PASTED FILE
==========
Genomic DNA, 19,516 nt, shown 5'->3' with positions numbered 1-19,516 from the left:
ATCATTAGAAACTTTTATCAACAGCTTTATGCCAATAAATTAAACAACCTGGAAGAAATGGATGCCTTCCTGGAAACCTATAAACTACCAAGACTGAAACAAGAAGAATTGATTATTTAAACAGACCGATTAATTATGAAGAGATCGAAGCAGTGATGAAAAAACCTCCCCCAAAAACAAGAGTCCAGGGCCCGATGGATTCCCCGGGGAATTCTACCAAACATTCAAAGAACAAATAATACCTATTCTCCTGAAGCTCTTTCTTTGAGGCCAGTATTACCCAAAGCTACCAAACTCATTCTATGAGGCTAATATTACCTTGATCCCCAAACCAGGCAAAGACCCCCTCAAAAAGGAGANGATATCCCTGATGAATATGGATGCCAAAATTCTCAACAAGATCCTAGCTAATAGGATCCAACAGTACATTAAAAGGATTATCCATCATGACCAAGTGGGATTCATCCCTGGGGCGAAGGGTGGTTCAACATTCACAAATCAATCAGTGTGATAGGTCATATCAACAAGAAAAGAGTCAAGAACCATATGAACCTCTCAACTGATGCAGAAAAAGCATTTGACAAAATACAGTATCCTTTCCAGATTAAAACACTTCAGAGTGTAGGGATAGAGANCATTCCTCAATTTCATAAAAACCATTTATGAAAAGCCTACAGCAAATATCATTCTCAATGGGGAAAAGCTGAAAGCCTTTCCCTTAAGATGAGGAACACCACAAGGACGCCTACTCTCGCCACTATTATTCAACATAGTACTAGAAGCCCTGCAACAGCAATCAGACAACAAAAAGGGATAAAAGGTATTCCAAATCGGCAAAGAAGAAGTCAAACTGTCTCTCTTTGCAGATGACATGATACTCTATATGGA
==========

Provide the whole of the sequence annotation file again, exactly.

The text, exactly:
Genomic DNA, 19,516 nt, shown 5'->3' with positions numbered 1-19,516 from the left:
ATCATTAGAAACTTTTATCAACAGCTTTATGCCAATAAATTAAACAACCTGGAAGAAATGGATGCCTTCCTGGAAACCTATAAACTACCAAGACTGAAACAAGAAGAATTGATTATTTAAACAGACCGATTAATTATGAAGAGATCGAAGCAGTGATGAAAAAACCTCCCCCAAAAACAAGAGTCCAGGGCCCGATGGATTCCCCGGGGAATTCTACCAAACATTCAAAGAACAAATAATACCTATTCTCCTGAAGCTCTTTCTTTGAGGCCAGTATTACCCAAAGCTACCAAACTCATTCTATGAGGCTAATATTACCTTGATCCCCAAACCAGGCAAAGACCCCCTCAAAAAGGAGANGATATCCCTGATGAATATGGATGCCAAAATTCTCAACAAGATCCTAGCTAATAGGATCCAACAGTACATTAAAAGGATTATCCATCATGACCAAGTGGGATTCATCCCTGGGGCGAAGGGTGGTTCAACATTCACAAATCAATCAGTGTGATAGGTCATATCAACAAGAAAAGAGTCAAGAACCATATGAACCTCTCAACTGATGCAGAAAAAGCATTTGACAAAATACAGTATCCTTTCCAGATTAAAACACTTCAGAGTGTAGGGATAGAGANCATTCCTCAATTTCATAAAAACCATTTATGAAAAGCCTACAGCAAATATCATTCTCAATGGGGAAAAGCTGAAAGCCTTTCCCTTAAGATGAGGAACACCACAAGGACGCCTACTCTCGCCACTATTATTCAACATAGTACTAGAAGCCCTGCAACAGCAATCAGACAACAAAAAGGGATAAAAGGTATTCCAAATCGGCAAAGAAGAAGTCAAACTGTCTCTCTTTGCAGATGACATGATACTCTATATGGA